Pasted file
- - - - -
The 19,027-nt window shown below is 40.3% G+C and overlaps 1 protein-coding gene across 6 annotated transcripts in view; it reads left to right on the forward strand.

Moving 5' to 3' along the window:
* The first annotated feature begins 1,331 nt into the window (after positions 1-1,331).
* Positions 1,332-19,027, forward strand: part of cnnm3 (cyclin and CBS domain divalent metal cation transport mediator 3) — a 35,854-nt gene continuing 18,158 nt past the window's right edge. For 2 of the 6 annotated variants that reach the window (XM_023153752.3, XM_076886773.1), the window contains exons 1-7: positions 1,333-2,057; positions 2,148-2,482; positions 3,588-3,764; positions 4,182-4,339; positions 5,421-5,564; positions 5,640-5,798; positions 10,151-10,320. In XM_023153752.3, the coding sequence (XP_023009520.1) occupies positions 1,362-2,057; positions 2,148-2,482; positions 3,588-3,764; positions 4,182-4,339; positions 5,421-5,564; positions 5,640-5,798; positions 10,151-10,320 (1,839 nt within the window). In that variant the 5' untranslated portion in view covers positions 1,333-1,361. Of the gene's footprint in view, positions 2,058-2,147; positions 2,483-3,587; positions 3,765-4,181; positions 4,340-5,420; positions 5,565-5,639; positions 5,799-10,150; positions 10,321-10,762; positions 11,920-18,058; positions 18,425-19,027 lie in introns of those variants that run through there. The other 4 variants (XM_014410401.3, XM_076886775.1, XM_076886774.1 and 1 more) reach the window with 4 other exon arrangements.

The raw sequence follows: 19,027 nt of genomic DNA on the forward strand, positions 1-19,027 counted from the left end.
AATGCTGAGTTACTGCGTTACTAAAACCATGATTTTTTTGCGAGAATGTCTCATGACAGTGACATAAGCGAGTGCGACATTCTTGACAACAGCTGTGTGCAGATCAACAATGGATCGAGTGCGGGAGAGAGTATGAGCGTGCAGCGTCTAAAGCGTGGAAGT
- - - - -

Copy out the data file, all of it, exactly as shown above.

The 19,027-nt window shown below is 40.3% G+C and overlaps 1 protein-coding gene across 6 annotated transcripts in view; it reads left to right on the forward strand.

Moving 5' to 3' along the window:
* The first annotated feature begins 1,331 nt into the window (after positions 1-1,331).
* Positions 1,332-19,027, forward strand: part of cnnm3 (cyclin and CBS domain divalent metal cation transport mediator 3) — a 35,854-nt gene continuing 18,158 nt past the window's right edge. For 2 of the 6 annotated variants that reach the window (XM_023153752.3, XM_076886773.1), the window contains exons 1-7: positions 1,333-2,057; positions 2,148-2,482; positions 3,588-3,764; positions 4,182-4,339; positions 5,421-5,564; positions 5,640-5,798; positions 10,151-10,320. In XM_023153752.3, the coding sequence (XP_023009520.1) occupies positions 1,362-2,057; positions 2,148-2,482; positions 3,588-3,764; positions 4,182-4,339; positions 5,421-5,564; positions 5,640-5,798; positions 10,151-10,320 (1,839 nt within the window). In that variant the 5' untranslated portion in view covers positions 1,333-1,361. Of the gene's footprint in view, positions 2,058-2,147; positions 2,483-3,587; positions 3,765-4,181; positions 4,340-5,420; positions 5,565-5,639; positions 5,799-10,150; positions 10,321-10,762; positions 11,920-18,058; positions 18,425-19,027 lie in introns of those variants that run through there. The other 4 variants (XM_014410401.3, XM_076886775.1, XM_076886774.1 and 1 more) reach the window with 4 other exon arrangements.

The raw sequence follows: 19,027 nt of genomic DNA on the forward strand, positions 1-19,027 counted from the left end.
AATGCTGAGTTACTGCGTTACTAAAACCATGATTTTTTTGCGAGAATGTCTCATGACAGTGACATAAGCGAGTGCGACATTCTTGACAACAGCTGTGTGCAGATCAACAATGGATCGAGTGCGGGAGAGAGTATGAGCGTGCAGCGTCTAAAGCGTGGAAGT